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Cheapest option may not be least expensive


Every physician faces choices. Although the right choice for your practice may appear at first to be the least expensive option, in far too many cases, the option that starts out as the least expensive ends up costing you more either immediately, in the long run, or both.

Choosing the option that best serves your practice first requires knowing what your practice needs, what it costs, what it could cost, and the cost of all other options. To illustrate, consider that most basic figure on every practice's balance sheet: financing.

Affordable financing options are rapidly dwindling. One result has been that more physicians are using their own money to finance the operation of their practice. Lending your own money to the practice may provide much-needed funding, but it comes with a cost, often called a "lost opportunity" cost. It is the amount those funds would have earned for you had they remained in savings or been invested. Today's low interest rates earned on savings might substantially reduce that lost opportunity cost, but it remains a factor to consider.

When evaluating the options available, be wary of incentives, such as free rent or tax breaks, because these incentives may be masking problems, and you or your practice manager need to find out whether that's the case before signing on.

In other cases, incentives may cost you money in the long run. For example, suppliers frequently offer discounts for prompt payment or volume purchases of medical supplies. If the credit terms offered are "1/10, net/30," it means you receive a 1% discount if you pay in 10 days, or pay the full amount if wait the standard 30 days.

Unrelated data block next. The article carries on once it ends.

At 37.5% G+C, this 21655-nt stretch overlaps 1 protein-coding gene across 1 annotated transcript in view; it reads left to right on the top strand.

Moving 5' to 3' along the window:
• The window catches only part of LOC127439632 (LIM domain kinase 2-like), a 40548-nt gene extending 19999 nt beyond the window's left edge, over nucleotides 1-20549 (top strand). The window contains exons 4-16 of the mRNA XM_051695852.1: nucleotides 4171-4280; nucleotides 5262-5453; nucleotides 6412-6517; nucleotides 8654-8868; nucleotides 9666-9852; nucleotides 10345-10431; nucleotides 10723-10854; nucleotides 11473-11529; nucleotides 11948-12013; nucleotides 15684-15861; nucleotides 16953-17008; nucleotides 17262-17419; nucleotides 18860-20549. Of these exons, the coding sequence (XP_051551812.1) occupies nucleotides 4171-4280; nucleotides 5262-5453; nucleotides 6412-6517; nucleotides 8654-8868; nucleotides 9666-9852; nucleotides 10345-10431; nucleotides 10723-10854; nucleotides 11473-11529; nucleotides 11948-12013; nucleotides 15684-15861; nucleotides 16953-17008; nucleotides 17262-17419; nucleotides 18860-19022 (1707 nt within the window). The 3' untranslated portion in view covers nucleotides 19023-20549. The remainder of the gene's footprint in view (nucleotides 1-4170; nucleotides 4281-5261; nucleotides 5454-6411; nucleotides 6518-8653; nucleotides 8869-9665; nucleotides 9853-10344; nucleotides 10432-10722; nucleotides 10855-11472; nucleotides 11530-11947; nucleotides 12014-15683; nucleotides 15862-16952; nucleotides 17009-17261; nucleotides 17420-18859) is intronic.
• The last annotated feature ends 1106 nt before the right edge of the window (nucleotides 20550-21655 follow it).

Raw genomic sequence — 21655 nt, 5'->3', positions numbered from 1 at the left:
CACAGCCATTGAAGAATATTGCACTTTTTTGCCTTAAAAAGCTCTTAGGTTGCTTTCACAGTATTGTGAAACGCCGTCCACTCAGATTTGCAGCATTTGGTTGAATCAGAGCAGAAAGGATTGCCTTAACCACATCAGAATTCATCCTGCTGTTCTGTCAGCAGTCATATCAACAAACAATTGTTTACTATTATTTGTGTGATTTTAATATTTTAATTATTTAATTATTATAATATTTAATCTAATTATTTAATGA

Is that a good deal? It depends. You need to ask how much you could have earned on the funds used to make the early payment and compare it with the discount you received.

In general, the more you purchase from a supplier, the more likely it is to offer discounts so that you don't use a different supplier. Remember, however, that you might be sacrificing quality by purchasing goods from a lower-priced supplier.


Taxes may be one of life's certainties, but that doesn't mean you have no options for reducing them. You can choose to deduct some expenses immediately or take smaller, periodic write-offs in the current year and subsequent years.

Not using the Section 179 first-year expensing allowance can make sense in a year when profits are down. Waiting to take the deduction until a year when profits, and taxes, are higher can save more money in the long run.

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Jennifer N. Lee, MD, FAAFP
© National Institute for Occupational Safety and Health
© National Institute for Occupational Safety and Health